• Thursday, June 20, 2024
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BusinessDay

EXPLAINER: Is INEC in breach of law on e-transmission of results?

INEC: Wrong time to mess up with numbers

Many Nigerians have expressed worry over the alleged breach by the Independent National Electoral Commission (INEC) of the Electoral Act 2022 with respect to the electronic transmission of election results following Saturday’s presidential and National Assembly elections.

Senator Dino Melaye, former senator and party agent of the Peoples Democratic Party (PDP), and other parties’ agents walked out of the National Collation Centre on Monday, in protest of the “obvious violations” and “vehement evasion” of the law.

These violations, according to them, are based on the requirements of electronic transmission of polling unit results, which INEC introduced to ensure the elections are free, fair and credible.

Results of elections from 176,846 polling units were expected to have been transmitted to the INEC Result Viewing Portal immediately the votes were collated at every polling unit but the presiding officers at various polling units lamented their inability to transmit the results, especially those of the presidential election, through the Bimodal Voter Accreditation System (BVAS), an equipment issued to the officers for such purpose.

What does the law say on the electronic transmission of election results? Is the right of Nigerians to a credible election as guaranteed by the law being violated by INEC?

Procedure for voting

The Electoral Act provides in section 47 that a voter in an election must present himself with his voter’s card to a presiding officer for accreditation at the polling unit in the constituency in which his name is registered. The presiding officer will also use a smart card reader or any other technological device for the accreditation of voters, to verify, confirm or authenticate the particulars of the voters.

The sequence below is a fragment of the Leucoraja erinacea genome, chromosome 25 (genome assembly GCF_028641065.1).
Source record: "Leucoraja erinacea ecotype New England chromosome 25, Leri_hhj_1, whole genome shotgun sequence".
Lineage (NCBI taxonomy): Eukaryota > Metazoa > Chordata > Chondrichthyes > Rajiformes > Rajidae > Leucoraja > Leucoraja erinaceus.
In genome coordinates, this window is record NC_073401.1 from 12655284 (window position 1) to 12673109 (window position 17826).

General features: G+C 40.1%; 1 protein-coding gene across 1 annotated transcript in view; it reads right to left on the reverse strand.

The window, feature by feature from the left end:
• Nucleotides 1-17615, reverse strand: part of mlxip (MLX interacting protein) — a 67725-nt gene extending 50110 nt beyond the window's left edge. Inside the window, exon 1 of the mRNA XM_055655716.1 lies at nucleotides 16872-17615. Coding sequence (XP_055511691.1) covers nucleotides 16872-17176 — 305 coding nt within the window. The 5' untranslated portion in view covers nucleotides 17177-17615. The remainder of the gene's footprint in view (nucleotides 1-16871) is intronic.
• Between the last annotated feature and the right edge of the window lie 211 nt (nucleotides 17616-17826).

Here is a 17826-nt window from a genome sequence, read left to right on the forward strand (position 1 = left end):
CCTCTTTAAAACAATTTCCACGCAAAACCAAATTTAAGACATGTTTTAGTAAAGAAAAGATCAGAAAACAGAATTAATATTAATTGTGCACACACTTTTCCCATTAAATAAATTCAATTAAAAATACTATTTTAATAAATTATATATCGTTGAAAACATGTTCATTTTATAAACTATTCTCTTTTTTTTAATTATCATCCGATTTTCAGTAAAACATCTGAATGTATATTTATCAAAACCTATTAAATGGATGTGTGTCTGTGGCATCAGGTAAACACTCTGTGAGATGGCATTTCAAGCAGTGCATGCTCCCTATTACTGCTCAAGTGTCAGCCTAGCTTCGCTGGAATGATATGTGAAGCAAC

The law is also states that “where a smart card reader or any other technological device fails to function in any unit and a fresh card reader or technological device is not brought, the election in that unit shall be cancelled and another election shall be scheduled within 24 hours”.

Counting, recording and transmission of votes

Section 60 of the Electoral Act states that “the presiding officer shall, after counting the votes at the polling unit, enter the votes scored by each candidate in a form to be prescribed by the commission as the case may be”.

More so, section 60 (5) of the Act states that the presiding officer shall transfer the results including total number of accredited voters and the results of the ballot in a manner as prescribed by the commission”. The prescribed manner here is the BVAS, which INEC introduced to ensure that the electoral process is credible. The BVAS was introduced by INEC in line with Section 148 of the Electoral Act, which gives INEC power to make guidelines and regulations to ensure the full effect of the law.

Read also: Let INEC complete its job – Afenifere

Legal experts criticise INEC’s actions

Inibehe Effiong, lawyer and political activist, said “the electronic transmission of votes provided by the Electoral Act and in the guidelines issued by INEC has not been complied with”.

He said: “The INEC chairman has compromised and made it clear that he has no credibility and reputation to organise credible elections by first failing to offer a cogent explanation for the blatant non-compliance with the law with regards to the electronic transmission of votes.

“This has repudiated what should have ordinarily been a credible election process.”

According to him, the provisions of the Electoral Act under section 60, which provides for the mode of transmission, have not been complied with. “This makes the entire election process questionable. In fact, this election lacks credibility and should be nullified,” Effiong said.

Adedeji Adeyemi, a Lagos-based lawyer, said: “The fact that the results were not transferred from the polling units has made nonsense of the entire process.

“INEC is in breach of the provisions of the law under sections 60 and 64 (4) of the Electoral Act.”

Section 64 (4) of the Electoral Act states that “a collation officer or returning officer at an election shall collate and announce the result of an election, subject to his or her verification and confirmation that the number of accredited voters stated on the collated result are correct and consistent with the number of accredited voters recorded and transmitted directly from polling units and that the votes stated on the collated result are correct and consistent with the votes or results recorded and transmitted directly from polling units”.

Adeyemi said: “There were no statements by the returning officers that the results being called out were verified and confirmed that they were those directly transmitted from the polling unit.

“All these show that the entire process is inconsistent with the various laws including the 1999 Constitution and the Electoral Act 2022 and to this effect, the whole process is void. Nigerians have the right to credible elections and INEC must uphold this duty to Nigerians.”